"I want to write about you and your operation," I add. "I'll change the names and descriptions, won't hurt you in any way."
The man's eyes narrow and his jaw hardens. I feel a change in the air, in the vibe, a dangerous feeling that sends jitters through my body. My hands shake and I hide them under the table, make two fists to stop the quivering. A horseshoe clangs the post behind me—four trimmers have started a game—and I turn in that direction. The bad feeling persists through the day and night, is still with me the next morning. Maybe I should leave. Maybe I'm imagining it. Maybe I smoked too much weed. Maybe. Maybe. Maybe.
Word comes that a storm is blowing in, wind topping 70 MPH on the mountain peaks, and I decide to stay until the weather breaks. Unfortunately, it doesn't break for 6 friggin days! Adrian and Anna find work and go up on the mountain, and I stay below and keep an eye on the rising creek. Occasionally I cycle to the cafe and drink coffee, watch the growers come in and refill their propane tanks, buy gas and groceries. People are hired all around me, and I begin to understand I will never be offered a job. My bad feeling is still there, and one evening I catch a guy taking a picture of me.
He looks like a hit man in Breaking Bad, and my bad feeling escalates. I ride to the base of the mountain, where I try to hitch out of the valley, not wanting to face the wind, cold, and rain at the top of the ascent. I could die of hypothermia up there. . . . No one picks me up, so I begin a slow climb upward, stop four miles from the top and roll back down. Instead of returning to the campground, I ride past it and duck into the woods, pitch in a grove thirty yards from the road. I cut brush and camouflage my site, hunker down for another twenty-four hours, am relieved when I wake to clearing skies.
I crawl out onto the wet grass, stand and raise my hands over my head, freeze mid-stretch. A black truck is parked on the road, dark windows, no one else around. I duck back behind the bushes and cram my gear into my panniers, take down my tent, load up my bike. The trail out of the woods takes me past the front bumper and I glance at the windshield, wonder if anyone is behind the wheel. I cycle down the road and have my answer when the motor starts and the truck follows a few feet behind. I cycle faster and it speeds up. I slow and it slows. I stop and it stops.
It takes two hours to climb the 2,500 feet to the top of the mountain. Occasionally, when the wind blows off an unseen greenhouse, or across a hidden field, I smell a skunky cannabis odor. The truck is still there, my escort out of the valley, and I gradually relax. If something bad was going to happen, it would have happened at my campsite. I crest the mountain, stop and drink water. The truck rolls up beside me and the passenger window lowers. Two men sit up front, one behind the wheel, one in the passenger seat, and I don't recall seeing either one of them at the cafe. A pistol comes up in the passenger's hand, barrel pointed my way, then down the hill. My heart lurches into my chest, nothing like looking down the business end of a gun to get the blood pumping. I put my bottle away and coast down the road. The truck turns around, and it takes a long time for my nerves to return to normal.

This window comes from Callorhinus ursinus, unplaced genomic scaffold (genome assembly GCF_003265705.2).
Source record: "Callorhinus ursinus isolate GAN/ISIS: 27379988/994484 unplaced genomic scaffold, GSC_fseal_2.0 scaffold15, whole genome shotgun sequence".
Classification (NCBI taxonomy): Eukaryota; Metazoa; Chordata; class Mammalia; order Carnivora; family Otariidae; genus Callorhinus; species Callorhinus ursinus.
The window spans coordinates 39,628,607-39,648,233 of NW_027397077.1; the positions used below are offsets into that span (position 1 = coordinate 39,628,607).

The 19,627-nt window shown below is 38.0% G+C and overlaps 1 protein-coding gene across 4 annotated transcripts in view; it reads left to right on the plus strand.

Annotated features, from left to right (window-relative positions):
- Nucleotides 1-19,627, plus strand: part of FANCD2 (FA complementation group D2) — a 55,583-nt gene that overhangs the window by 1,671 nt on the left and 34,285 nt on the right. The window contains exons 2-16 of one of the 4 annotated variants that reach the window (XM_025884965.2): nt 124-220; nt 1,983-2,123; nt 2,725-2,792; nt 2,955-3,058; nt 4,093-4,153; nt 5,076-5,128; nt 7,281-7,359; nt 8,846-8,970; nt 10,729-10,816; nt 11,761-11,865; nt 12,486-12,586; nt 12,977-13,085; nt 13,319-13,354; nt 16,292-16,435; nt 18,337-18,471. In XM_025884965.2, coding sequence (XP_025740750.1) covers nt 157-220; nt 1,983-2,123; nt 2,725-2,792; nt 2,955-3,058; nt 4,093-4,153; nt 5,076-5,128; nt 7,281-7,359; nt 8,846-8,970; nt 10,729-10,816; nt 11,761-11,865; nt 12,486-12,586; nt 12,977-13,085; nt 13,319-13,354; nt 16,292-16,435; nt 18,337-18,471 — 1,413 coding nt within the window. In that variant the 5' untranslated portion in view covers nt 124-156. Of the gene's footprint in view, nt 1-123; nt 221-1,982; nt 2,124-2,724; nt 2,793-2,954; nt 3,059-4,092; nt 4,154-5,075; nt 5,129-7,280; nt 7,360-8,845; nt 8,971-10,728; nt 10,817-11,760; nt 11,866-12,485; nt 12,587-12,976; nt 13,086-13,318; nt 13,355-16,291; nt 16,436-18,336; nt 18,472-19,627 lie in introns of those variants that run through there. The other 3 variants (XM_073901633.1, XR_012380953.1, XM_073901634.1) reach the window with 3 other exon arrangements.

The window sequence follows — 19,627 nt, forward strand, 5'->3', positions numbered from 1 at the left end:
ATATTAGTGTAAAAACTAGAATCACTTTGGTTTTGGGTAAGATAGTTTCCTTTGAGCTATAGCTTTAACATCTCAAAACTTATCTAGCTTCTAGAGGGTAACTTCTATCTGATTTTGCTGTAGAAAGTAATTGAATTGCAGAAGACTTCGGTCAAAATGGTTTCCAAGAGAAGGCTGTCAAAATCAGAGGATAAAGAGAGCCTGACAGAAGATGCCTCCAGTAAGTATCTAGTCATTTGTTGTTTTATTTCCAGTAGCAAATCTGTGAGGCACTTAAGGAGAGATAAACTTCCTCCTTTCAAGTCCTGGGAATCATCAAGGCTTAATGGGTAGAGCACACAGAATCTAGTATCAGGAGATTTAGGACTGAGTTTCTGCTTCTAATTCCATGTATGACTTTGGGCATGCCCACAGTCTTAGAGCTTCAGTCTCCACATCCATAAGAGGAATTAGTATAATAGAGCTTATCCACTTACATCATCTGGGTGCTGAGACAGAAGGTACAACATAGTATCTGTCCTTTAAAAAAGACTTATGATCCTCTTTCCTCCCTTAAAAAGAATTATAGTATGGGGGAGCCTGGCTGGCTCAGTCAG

I want to sleep in the redwoods, need their calming influence after my adventure in the valley, and I do just that after a long day of cycling through the Avenue of the Giants. I pull off the road and push my bike toward a river, over a carpet of redwood needles, through the mossy forest that absorbs sound and creates a hushed environment. I feel like I'm in a religious sanctuary, where people speak with bowed heads and their movements are small and unobtrusive, a respectfulness that emanates from being in the presence of something larger than themselves. Thick-trunked trees climb toward the sky, blocking out the sun and darkening the forest floor. I crane my neck upward, not wanting to pitch under a widow-maker, settle for a spot that looks safe from falling branches. It's suppertime and I cook two Pork Ramen Noodles over my stove.
I need a new diet.
This crap is getting old.
What a terrible time and place to break down. I'm in a town a few miles north of San Francisco, and it's mid-afternoon, which means if I don't fix this bike and cycle out of here I'll be sleeping with the vagrants. Plus it's raining. The screws have come off my rear hanger and my derailleur has sucked up into my spokes. The hanger will still work, providing I find new screws, but the derailleur is twisted into a new, unstraightenable shape. I push the bike through the rain, shiver at the cold wetness running down my back, stop at City Cycle in Corta Merdera, and the mechanic listens to my story.
"I need a derailleur," I say. "A used one if you have it."
I don't have the money for a new one, which will cost $40 or more, don't know what I'll do if the shop doesn't stock what I need. The mechanic pokes around in a drawer, pulls out a new derailleur.
"It's on us," he says. "We appreciate what you're doing."
I'm astounded, and grateful, thank him for his kindness and go back out into the rain. I push my bike to an Ace Hardware in an adjacent town, buy the specialty screws, work well into the night. I get the bike going again and cycle into the wind and rain, down the dark road, ascend a steep hill and pitch in the forest. Occasionally the clouds split apart and across the bay the San Francisco lights brighten the night. I am too wired to sleep and stay awake almost until morning. When I do sleep, it's only for a couple hours, then I'm off and cycling again. I cross the Golden Gate bridge, dodging people on rented bikes, some of them taking selfies while riding. The rain and breakdown have me in a bad mood, rare on a long distance adventure, or maybe I'm tired. I can't dwell on it, have too many miles to go on this trip.